how old should orp roos be when you slaughter them

Discussion in 'Meat Birds ETC' started by jimmythechicken, Nov 1, 2010.

  1. jimmythechicken

    jimmythechicken Chillin' With My Peeps

    Jun 8, 2010
    i have 9 orp roos i am going to slaughter they are around 6 weeks old now an i was woundering when i should slaughter them.thanks jim
  2. SpringChickens

    SpringChickens Chillin' With My Peeps

    Feb 1, 2009
    College Station, Tx
    Depends on how much flavor you want your meat to have and how big you want to let them get. 16 weeks is fairly standard.
  3. bwmichaud

    bwmichaud Chillin' With My Peeps

    Jul 19, 2010
    I just did a couple buff orpingtons a few weeks ago. They were at around 18 weeks and weighed 3.5 pounds and 3.75 pounds or so, without neck and giblets.

  4. HorseFeatherz NV

    HorseFeatherz NV Eggink Chickens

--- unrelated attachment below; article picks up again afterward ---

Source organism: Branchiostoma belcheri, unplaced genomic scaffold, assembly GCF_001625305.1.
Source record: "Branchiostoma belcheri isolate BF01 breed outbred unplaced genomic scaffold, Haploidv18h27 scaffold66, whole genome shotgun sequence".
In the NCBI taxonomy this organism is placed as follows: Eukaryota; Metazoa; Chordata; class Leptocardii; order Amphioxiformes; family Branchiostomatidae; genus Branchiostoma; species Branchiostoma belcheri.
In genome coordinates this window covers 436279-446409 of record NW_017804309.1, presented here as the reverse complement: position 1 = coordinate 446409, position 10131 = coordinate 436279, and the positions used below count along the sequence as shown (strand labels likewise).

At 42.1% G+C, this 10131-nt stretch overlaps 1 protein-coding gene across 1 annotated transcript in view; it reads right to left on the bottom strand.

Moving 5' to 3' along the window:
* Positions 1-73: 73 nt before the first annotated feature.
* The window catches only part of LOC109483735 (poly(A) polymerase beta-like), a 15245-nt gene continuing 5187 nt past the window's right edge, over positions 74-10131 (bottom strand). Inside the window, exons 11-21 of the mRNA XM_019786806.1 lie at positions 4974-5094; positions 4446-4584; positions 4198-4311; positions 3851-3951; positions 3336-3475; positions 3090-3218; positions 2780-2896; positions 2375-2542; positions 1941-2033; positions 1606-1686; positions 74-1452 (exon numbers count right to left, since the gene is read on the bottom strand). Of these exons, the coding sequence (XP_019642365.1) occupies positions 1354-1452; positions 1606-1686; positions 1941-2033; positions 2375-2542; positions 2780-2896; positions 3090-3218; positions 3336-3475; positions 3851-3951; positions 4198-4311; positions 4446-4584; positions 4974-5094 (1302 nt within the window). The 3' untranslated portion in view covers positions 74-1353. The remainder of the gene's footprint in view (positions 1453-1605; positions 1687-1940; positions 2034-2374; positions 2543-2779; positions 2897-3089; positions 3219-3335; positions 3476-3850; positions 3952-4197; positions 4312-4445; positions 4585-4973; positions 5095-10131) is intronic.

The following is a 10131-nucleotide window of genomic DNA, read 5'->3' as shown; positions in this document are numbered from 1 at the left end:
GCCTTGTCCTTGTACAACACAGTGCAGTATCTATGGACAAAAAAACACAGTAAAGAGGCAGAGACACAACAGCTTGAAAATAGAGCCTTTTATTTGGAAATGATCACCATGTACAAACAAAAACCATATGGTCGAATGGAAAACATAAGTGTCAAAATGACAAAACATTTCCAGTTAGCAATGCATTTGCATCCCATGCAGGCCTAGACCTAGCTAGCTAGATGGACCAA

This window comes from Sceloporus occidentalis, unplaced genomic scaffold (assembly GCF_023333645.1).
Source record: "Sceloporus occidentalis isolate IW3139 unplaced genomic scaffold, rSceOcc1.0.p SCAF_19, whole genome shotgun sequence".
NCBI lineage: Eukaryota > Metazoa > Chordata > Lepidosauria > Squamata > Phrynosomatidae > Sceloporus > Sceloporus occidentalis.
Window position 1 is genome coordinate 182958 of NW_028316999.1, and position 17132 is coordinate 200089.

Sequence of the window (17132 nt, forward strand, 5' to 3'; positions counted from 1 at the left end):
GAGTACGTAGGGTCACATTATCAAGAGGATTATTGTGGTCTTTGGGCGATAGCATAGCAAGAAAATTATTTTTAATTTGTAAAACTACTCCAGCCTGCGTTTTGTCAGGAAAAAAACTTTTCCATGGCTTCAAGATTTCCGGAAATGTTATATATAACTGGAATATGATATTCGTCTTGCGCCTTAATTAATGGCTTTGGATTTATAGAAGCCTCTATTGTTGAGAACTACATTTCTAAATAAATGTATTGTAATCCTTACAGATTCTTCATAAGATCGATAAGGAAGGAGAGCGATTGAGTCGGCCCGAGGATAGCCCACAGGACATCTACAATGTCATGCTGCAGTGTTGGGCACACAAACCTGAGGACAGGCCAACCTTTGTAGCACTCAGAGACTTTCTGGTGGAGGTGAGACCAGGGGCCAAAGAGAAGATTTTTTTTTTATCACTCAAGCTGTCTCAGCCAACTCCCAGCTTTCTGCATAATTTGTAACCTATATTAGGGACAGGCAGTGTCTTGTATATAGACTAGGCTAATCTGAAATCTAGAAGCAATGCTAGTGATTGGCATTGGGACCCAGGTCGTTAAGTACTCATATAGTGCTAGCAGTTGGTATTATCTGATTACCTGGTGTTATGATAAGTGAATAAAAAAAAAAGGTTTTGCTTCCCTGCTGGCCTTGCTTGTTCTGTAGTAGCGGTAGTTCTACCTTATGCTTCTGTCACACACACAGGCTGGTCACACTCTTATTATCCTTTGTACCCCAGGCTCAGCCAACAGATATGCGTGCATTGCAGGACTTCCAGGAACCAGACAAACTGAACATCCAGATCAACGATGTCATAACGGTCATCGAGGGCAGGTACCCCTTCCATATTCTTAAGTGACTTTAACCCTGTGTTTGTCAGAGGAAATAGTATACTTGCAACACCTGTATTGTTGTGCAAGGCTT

If you have the space - I put my grow out cockerels in their own pen at about 12 weeks of age or so. Then I like to let them grow until 5 to 6 months of age. Being a heritage breed - their skeleton/boney frame grows first – then they start to fill out with muscle.

    At 5 months my Orp cockerels – processed are approx. 5 pounds. If you can wait longer, there will be more muscle and the muscle will have more flavor due to age.

    Great article that talks about the age and cooking of the Heritage chicken.
  5. Popsy

    Popsy Chillin' With My Peeps

    Sep 13, 2010
    Raymond, CA
    I had my Orpington roos butchered at 6.5 months this year and they averaged 4 pounds.
  6. schmism

    schmism Chillin' With My Peeps

    Feb 16, 2007
    Peoria IL
    we just got done with a set of large breed roos

    we did the buff orps first at 17 weeks because they "looked" bigger. processed weight in the bag as 3.5 lbs

    we waited another 2 weeks and did the rest of the roos (mostly barred rocks) and they had added a half a pound on avg.
  7. Cowgirl71

    Cowgirl71 Chillin' With My Peeps

    Feb 5, 2010
    Missouri Ozarks
    16 - 26 weeks is generally best for dual-purpose breed roos.

BackYard Chickens is proudly sponsored by